CDC Announces 2018 HPV Vaccine Is Cancer Prevention Champion Awardees

The Centers for Disease Control and Prevention (CDC) just announced the winners of the 2018 HPV Vaccine Is Cancer Prevention Champion Award for outstanding efforts to protect adolescents from cancers caused by human papillomavirus (HPV). The Association of American Cancer Institutes (AACI), the American Cancer Society (ACS), and CDC have partnered to create this award program to recognize clinicians, clinics, practices, groups, and health systems that are above and beyond to foster HPV vaccination among adolescents in their community. Every year, the program honors up to one Champion from all 50 U.S. states, eight U.S. Territories and Freely Associated States, and the District of Columbia. This year, the program is honoring champions from 32 states.

NACCHO is pleased to note that a local health department in Wyoming is among this year’s awardees! The Uinta County Public Health Nursing Service, Lyman Office is a complete health clinic for the communities within Bridger Valley, a rural area in the southwest corner of Wyoming. The staff have embraced HPV vaccination as a personal responsibility, especially since they are one of the few healthcare providers in the community. We’re honored to congratulate Uinta County Public Health on this well-deserved award and applaud the work being done there.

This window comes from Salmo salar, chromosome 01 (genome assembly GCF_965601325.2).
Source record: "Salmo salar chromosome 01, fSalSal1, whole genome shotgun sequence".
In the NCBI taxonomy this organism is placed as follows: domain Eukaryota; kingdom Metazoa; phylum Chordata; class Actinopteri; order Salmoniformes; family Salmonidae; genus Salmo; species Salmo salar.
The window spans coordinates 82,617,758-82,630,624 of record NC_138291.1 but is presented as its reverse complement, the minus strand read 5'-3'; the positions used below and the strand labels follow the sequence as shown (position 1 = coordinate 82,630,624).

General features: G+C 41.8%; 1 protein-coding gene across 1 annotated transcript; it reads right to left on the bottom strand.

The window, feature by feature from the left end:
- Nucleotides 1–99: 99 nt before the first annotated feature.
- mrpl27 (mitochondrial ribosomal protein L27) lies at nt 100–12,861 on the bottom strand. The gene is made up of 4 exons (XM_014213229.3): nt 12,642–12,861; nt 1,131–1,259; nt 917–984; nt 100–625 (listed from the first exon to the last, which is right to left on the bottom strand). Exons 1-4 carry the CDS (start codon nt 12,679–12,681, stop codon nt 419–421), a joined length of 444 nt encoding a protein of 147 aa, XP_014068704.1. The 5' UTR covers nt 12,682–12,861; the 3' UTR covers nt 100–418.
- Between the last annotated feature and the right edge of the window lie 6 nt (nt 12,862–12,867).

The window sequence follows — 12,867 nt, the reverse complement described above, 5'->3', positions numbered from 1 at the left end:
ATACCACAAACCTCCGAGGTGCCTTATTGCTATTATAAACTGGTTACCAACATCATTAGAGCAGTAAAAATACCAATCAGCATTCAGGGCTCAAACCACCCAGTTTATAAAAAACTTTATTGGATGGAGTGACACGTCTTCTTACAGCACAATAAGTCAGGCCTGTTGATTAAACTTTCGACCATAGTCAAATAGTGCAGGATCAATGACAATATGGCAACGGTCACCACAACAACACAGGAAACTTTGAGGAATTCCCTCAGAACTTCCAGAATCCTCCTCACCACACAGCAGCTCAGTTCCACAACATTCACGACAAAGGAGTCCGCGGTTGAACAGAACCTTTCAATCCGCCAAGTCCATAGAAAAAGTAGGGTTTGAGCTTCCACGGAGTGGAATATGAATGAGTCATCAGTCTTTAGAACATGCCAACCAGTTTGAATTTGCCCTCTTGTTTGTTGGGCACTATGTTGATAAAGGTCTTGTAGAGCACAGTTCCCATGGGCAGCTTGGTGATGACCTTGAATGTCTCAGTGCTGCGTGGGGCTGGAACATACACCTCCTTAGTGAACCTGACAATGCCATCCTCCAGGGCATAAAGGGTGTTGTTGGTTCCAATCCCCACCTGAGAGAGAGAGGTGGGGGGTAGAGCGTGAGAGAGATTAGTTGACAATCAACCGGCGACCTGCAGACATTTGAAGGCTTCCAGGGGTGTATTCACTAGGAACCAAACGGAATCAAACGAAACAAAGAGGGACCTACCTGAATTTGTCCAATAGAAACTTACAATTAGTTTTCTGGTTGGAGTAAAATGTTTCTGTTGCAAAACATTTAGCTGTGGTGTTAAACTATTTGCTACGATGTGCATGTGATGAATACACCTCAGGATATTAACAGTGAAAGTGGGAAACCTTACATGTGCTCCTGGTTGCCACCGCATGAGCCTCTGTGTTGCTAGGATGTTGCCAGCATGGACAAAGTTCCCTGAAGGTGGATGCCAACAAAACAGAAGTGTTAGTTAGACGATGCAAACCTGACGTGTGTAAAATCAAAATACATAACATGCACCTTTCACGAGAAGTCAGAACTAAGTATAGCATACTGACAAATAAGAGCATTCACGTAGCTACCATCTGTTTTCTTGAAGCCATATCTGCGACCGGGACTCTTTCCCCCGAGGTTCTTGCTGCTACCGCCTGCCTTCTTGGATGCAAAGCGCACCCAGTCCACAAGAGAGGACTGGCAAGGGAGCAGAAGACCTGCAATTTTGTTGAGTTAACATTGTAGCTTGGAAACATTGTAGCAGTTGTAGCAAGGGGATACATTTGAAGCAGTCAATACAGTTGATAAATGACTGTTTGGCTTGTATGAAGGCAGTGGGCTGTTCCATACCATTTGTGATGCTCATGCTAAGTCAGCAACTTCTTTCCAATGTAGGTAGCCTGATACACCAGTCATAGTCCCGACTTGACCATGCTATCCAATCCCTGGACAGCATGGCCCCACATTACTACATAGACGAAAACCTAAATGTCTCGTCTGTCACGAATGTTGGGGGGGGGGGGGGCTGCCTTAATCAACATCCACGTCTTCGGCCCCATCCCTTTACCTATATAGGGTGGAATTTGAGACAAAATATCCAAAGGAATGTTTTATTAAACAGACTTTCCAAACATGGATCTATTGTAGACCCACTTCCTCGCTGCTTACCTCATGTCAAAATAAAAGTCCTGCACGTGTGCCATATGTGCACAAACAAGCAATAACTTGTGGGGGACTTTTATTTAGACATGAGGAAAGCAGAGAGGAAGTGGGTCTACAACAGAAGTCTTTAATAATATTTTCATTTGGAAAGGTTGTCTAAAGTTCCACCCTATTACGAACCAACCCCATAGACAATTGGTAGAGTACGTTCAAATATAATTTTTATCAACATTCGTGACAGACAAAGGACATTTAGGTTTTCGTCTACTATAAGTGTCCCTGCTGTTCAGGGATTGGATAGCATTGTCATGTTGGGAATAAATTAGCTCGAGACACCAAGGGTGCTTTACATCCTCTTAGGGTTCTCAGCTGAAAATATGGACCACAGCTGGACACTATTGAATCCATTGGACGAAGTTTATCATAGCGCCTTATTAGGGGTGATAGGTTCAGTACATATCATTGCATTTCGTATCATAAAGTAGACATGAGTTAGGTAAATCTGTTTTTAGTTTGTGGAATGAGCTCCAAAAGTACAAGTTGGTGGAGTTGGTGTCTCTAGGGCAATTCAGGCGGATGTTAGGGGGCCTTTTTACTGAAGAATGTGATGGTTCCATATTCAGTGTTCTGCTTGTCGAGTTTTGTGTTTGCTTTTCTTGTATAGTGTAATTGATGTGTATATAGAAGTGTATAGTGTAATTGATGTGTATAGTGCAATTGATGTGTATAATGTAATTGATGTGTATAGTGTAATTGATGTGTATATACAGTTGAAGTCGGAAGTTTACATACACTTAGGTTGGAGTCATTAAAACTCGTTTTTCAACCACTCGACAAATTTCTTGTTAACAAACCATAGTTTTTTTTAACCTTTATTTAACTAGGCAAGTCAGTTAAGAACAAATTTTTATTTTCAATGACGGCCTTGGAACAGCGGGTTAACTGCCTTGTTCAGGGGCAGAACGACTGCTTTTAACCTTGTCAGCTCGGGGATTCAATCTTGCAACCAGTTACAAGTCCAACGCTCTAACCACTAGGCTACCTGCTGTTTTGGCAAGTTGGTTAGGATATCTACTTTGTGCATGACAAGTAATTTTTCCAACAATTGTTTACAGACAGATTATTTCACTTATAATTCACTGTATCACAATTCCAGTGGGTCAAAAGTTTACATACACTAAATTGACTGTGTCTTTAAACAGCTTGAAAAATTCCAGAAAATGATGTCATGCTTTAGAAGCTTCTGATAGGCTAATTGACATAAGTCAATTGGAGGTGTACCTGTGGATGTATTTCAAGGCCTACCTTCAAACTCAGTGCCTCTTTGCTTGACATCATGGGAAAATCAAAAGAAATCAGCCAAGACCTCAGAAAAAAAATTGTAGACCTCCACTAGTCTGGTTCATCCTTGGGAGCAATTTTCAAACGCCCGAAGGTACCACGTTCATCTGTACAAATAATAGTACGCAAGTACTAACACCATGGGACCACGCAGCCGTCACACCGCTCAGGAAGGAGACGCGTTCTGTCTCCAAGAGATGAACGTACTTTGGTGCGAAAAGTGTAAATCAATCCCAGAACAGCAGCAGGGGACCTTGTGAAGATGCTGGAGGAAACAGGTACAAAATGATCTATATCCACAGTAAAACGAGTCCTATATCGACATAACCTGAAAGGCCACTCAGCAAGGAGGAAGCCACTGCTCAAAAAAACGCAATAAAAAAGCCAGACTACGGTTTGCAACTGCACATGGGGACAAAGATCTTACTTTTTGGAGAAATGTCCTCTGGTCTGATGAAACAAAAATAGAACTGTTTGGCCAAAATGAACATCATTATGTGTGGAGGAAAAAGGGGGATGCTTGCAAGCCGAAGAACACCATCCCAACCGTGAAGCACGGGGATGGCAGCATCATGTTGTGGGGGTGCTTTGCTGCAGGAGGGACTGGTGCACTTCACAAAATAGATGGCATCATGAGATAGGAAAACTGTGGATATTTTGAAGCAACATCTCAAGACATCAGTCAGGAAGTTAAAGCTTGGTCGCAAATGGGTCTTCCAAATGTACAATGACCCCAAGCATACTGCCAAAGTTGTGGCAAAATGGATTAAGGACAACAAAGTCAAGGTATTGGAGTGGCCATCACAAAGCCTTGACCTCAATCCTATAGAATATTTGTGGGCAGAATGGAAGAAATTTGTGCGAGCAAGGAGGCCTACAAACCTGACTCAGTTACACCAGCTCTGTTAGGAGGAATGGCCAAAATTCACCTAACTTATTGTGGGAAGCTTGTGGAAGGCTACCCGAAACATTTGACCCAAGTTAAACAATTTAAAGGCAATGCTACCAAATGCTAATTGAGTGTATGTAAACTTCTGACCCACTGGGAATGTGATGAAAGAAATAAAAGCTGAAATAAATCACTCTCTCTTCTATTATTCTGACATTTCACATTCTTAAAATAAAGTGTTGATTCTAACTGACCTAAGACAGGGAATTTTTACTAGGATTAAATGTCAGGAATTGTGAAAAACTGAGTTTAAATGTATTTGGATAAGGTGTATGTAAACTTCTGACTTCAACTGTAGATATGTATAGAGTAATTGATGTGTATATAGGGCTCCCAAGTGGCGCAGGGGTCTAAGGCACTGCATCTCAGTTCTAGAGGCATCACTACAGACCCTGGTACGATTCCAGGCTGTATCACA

HPV vaccine is important because it protects against cancers caused by human papillomavirus (HPV) infection. HPV is a very common virus; nearly 80 million people are currently infected in the United States. Every year in the United States, 33,700 women and men are diagnosed with a cancer caused by HPV infection. HPV vaccination could prevent more than 90% of these cancers—about 31,000—from occurring. Both boys and girls should start the HPV vaccine series when they are 11 or 12 years old and finish all recommended doses before they turn age 13.The HPV vaccine series can be started as early as age 9.

Visit CDC’s HPV Champions website to learn more about Uinta Public Health’s work, along with that of other awardees.

 

About Kim Rodgers

Kim Rodgers serves as a Communications Specialist at NACCHO. Her work includes promoting local health departments' best practices, as well as partner tools and resources, in infectious disease and preparedness through NACCHO's communications channels, storytelling, and outreach to various audiences.

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